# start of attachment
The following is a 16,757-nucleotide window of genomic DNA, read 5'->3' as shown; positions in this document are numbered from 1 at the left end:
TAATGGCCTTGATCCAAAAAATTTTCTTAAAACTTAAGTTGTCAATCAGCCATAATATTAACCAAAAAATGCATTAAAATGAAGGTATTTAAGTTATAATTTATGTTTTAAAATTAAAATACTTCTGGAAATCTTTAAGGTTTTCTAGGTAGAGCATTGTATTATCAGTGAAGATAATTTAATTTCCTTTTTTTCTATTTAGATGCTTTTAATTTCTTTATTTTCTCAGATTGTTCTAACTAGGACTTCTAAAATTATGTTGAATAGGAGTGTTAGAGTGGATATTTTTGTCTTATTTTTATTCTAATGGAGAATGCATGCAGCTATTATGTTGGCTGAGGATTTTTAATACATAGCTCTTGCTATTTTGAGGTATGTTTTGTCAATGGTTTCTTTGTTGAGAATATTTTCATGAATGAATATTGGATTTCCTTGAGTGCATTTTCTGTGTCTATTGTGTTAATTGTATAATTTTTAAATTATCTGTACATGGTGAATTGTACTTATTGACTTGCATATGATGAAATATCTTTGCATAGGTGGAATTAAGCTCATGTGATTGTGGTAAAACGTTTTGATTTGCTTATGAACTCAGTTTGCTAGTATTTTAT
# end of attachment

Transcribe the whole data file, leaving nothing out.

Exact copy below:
The following is a 16,757-nucleotide window of genomic DNA, read 5'->3' as shown; positions in this document are numbered from 1 at the left end:
TAATGGCCTTGATCCAAAAAATTTTCTTAAAACTTAAGTTGTCAATCAGCCATAATATTAACCAAAAAATGCATTAAAATGAAGGTATTTAAGTTATAATTTATGTTTTAAAATTAAAATACTTCTGGAAATCTTTAAGGTTTTCTAGGTAGAGCATTGTATTATCAGTGAAGATAATTTAATTTCCTTTTTTTCTATTTAGATGCTTTTAATTTCTTTATTTTCTCAGATTGTTCTAACTAGGACTTCTAAAATTATGTTGAATAGGAGTGTTAGAGTGGATATTTTTGTCTTATTTTTATTCTAATGGAGAATGCATGCAGCTATTATGTTGGCTGAGGATTTTTAATACATAGCTCTTGCTATTTTGAGGTATGTTTTGTCAATGGTTTCTTTGTTGAGAATATTTTCATGAATGAATATTGGATTTCCTTGAGTGCATTTTCTGTGTCTATTGTGTTAATTGTATAATTTTTAAATTATCTGTACATGGTGAATTGTACTTATTGACTTGCATATGATGAAATATCTTTGCATAGGTGGAATTAAGCTCATGTGATTGTGGTAAAACGTTTTGATTTGCTTATGAACTCAGTTTGCTAGTATTTTAT